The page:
Homily – 12th Sunday Ordinary Time

It may sound like a truism that in every age in history there are a number of great crises, and in every great crisis, great leaders emerge that capture the imagination of people and lead them out of the crisis. Certainly, the Second World War would be one of those moments of crisis, and certainly for the people of Great Britain.

Winston Churchill was one of those leaders who captured their imagination, who led them out of crisis during the Blitz. And there were 57 of those blitzes that destroyed a great deal of the city of London. Churchill remained in the city to lead the people, and after one of the more major of the Blitz, he walked through the rubble of London and said, probably one of the lines for which he is the most remarkable.

This is the moment in history. This will be our finest hour. Notice. The final hour came in the midst of a crisis, and there was someone there who gave comfort to the people who very well might have said to him, don’t you care that we’re being bombed into oblivion? Yes, he cared. And yes, he was there. Does it sound familiar?

Does it sound like a crisis on the Sea of Galilee, where the people of God, Jesus’s disciples, were terrified and cried out, don’t you care that we’re about to die? It’s very interesting how many of us, in these moments of crisis turn to the Lord and say, don’t you care yet? Do we do that in the moment of our great success?

Do we stop and thank the Lord for success? Or do we only turn to the Lord when everything is collapsing around us? I myself have to admit that it is usually in the moments of collapse that I get on my knees. What can I say? The first reading is very similar job a character who suffers a great deal and he has for us the image of suffering and yet relies on the power of God to save him.

And in that moment he is rescued by the Lord, but reminded that God is the God of all creation, that God is the God of nature, of power, of might, and of every moment of our lives. Job’s grace is that he can say, yes, Lord, I believe when we, like Jobe, have those moments of crisis. Can we say in the midst of it all, yes, Lord, I believe, because that was really the temptation that faced the disciples.

There’s something very interesting to me about this gospel, and that is how cool, calm and collected Jesus is. Notice he’s asleep even in the midst of a violent storm. The Lord can rest. That strikes me. It also reminds me that Jesus says to each and every one of us, don’t forget, get enough sleep every day. How many of us get enough sleep every day?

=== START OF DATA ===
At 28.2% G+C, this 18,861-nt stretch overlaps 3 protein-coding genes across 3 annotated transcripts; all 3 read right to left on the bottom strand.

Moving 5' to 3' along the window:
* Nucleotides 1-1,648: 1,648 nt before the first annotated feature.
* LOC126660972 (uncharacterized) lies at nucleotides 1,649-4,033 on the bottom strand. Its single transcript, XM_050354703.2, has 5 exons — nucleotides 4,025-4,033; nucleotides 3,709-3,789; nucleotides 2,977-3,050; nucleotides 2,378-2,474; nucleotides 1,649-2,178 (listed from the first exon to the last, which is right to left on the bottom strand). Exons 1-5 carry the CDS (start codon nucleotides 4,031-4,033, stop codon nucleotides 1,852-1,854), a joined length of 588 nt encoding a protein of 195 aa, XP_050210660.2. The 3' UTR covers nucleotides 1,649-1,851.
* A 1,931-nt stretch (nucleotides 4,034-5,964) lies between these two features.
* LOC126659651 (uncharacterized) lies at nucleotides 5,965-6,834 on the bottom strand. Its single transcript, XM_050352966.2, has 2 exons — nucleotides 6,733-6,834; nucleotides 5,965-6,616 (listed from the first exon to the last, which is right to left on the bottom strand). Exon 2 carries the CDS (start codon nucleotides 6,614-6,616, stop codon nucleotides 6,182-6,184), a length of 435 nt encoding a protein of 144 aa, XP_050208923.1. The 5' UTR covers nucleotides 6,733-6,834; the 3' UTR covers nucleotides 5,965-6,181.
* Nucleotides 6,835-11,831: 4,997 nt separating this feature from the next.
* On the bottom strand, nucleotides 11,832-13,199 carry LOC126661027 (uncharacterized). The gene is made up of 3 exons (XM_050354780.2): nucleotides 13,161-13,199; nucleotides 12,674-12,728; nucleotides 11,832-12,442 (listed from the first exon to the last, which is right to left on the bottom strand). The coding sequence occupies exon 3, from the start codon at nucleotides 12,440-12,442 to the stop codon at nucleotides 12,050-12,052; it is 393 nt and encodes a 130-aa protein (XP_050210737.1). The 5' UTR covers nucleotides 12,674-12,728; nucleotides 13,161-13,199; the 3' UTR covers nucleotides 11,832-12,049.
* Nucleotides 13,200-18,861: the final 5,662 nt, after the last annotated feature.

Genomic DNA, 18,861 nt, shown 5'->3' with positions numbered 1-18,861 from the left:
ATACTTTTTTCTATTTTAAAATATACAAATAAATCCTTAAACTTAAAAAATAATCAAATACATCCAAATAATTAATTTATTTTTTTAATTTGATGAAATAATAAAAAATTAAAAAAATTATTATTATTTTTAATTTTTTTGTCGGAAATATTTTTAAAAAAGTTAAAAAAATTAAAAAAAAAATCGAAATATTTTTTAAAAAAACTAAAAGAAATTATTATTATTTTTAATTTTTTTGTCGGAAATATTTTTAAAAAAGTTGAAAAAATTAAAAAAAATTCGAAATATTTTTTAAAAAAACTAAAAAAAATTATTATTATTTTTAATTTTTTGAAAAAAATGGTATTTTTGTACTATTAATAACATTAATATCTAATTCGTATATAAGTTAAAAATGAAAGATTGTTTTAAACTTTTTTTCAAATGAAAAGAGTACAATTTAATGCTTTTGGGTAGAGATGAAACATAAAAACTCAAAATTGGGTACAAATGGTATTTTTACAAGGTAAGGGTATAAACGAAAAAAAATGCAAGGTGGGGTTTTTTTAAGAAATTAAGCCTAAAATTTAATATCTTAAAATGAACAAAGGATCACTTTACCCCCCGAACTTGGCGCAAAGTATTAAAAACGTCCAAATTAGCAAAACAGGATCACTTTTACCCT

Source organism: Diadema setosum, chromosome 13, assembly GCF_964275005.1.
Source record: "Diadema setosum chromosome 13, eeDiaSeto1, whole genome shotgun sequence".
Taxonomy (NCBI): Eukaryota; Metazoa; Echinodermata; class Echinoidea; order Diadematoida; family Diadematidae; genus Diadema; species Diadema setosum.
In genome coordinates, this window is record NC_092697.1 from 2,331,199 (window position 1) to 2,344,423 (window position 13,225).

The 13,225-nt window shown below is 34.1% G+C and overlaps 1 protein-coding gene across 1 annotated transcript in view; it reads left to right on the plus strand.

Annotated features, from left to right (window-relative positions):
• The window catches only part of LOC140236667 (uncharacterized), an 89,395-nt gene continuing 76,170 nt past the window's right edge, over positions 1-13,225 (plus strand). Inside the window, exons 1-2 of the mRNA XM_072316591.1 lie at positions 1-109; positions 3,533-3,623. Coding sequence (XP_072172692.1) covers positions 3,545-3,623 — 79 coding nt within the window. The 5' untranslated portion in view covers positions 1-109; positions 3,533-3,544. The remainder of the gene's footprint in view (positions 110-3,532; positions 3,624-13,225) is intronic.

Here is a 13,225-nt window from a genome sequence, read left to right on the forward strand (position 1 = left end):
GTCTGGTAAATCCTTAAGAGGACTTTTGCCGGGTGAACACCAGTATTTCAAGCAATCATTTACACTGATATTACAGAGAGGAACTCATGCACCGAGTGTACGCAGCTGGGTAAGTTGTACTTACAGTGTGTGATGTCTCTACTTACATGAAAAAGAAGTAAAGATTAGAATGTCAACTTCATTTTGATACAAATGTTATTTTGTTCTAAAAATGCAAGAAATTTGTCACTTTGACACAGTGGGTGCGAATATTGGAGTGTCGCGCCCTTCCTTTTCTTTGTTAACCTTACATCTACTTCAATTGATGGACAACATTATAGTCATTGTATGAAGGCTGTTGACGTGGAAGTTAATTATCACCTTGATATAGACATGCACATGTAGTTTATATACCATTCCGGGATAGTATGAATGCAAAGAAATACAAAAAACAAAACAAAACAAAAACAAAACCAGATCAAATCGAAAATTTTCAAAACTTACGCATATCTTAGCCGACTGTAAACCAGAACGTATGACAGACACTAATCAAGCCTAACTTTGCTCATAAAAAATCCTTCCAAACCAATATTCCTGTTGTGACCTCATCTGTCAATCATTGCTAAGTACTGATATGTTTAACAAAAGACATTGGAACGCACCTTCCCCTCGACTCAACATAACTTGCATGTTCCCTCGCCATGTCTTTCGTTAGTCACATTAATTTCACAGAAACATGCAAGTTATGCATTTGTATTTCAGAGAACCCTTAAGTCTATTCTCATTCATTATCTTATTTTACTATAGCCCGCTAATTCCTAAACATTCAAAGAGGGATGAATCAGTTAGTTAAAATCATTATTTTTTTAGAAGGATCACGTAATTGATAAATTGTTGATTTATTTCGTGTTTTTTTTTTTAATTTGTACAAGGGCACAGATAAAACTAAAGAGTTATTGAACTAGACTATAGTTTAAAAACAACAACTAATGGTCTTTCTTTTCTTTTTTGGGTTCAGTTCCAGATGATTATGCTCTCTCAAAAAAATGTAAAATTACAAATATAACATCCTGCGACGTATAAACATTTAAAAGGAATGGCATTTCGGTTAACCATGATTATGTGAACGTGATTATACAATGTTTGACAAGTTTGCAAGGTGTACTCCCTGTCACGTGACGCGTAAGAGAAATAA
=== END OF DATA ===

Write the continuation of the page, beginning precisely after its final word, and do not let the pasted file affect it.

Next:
We should take a lesson from Jesus. But at the same time, how many of us realize that when the disciples woke him up, Jesus was present to them in their need? At that moment, all they were really concerned about was being saved. And the Lord, knowing that saved them, but also asked them the question, why were you afraid?

Do you not have faith in our moments of terror, in our moments of dread, when things seem to be collapsing all around us and there is a great storm? Are we terrified? And do we still have faith? Faith that the Lord who saves us will save us? The lesson of today’s Gospel and Saint Paul provides us with one more gospel lesson.

He said, if we really believe that Jesus Christ died for all so that we might all live forever in him, then how great should our love for one another be? If our God loves us so much that he gave us all of creation as he said to job, if our God loves us so much that he sent us His Son, who can calm a storm and save us, if our God can love us so much that nothing should terrify us, should we love one another equally with that same love of Father and Son and Holy Spirit?

We go to the Eucharist now so that we can live that love, strengthened by grace, strengthened in the Eucharist. As we continue our prayer, let us praise God for the gift of creation. Let us thank God for the gift of His Son, and let us in the spirit, proclaim the truth of our faith, that we should have no fear, that no storm should bother us, because Christ Jesus is our risen Lord, who is the same yesterday, today, and forever.